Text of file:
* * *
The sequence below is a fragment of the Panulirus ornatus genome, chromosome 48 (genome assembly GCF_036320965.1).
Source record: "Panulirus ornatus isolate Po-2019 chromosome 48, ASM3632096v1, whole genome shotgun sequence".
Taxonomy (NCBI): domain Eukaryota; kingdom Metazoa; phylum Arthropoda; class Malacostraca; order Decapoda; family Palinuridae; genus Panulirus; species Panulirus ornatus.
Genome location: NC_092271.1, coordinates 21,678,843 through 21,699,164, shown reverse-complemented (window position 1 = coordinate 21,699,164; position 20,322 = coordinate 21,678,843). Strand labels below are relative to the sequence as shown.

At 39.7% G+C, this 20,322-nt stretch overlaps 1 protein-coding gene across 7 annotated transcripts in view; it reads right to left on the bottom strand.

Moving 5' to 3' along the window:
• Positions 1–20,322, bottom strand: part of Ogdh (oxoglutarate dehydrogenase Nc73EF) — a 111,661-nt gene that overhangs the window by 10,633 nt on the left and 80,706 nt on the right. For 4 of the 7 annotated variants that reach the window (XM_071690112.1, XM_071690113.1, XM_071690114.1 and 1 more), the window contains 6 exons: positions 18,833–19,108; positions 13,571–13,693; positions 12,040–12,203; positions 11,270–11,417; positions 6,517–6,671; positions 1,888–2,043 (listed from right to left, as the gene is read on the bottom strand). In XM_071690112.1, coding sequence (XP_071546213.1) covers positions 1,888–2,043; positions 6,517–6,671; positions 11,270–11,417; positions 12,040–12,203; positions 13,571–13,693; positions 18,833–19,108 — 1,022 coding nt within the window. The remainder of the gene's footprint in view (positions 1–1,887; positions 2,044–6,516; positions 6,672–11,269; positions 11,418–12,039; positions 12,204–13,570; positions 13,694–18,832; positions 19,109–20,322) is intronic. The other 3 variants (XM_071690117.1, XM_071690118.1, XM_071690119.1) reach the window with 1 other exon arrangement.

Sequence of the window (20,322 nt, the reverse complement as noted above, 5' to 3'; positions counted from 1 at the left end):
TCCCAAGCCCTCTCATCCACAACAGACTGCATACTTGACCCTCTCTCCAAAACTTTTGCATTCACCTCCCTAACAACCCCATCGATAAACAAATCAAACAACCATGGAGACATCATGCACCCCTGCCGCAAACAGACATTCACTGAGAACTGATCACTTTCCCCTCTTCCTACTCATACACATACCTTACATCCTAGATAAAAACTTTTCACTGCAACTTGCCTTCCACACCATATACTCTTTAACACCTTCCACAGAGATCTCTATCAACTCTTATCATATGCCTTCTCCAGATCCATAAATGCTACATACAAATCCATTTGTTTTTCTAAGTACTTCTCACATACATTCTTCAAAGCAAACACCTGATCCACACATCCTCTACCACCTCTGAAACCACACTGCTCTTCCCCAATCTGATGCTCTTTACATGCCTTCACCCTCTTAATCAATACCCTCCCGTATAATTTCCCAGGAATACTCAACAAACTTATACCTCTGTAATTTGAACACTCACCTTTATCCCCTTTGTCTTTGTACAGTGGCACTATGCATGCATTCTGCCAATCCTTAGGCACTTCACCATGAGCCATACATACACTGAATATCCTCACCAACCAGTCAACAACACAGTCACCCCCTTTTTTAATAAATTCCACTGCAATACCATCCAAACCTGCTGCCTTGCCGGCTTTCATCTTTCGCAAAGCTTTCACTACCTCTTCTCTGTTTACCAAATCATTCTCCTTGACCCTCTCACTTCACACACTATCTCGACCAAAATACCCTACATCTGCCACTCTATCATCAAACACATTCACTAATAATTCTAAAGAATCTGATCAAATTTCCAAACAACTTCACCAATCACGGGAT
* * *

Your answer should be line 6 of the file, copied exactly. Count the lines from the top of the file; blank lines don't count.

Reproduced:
Moving 5' to 3' along the window: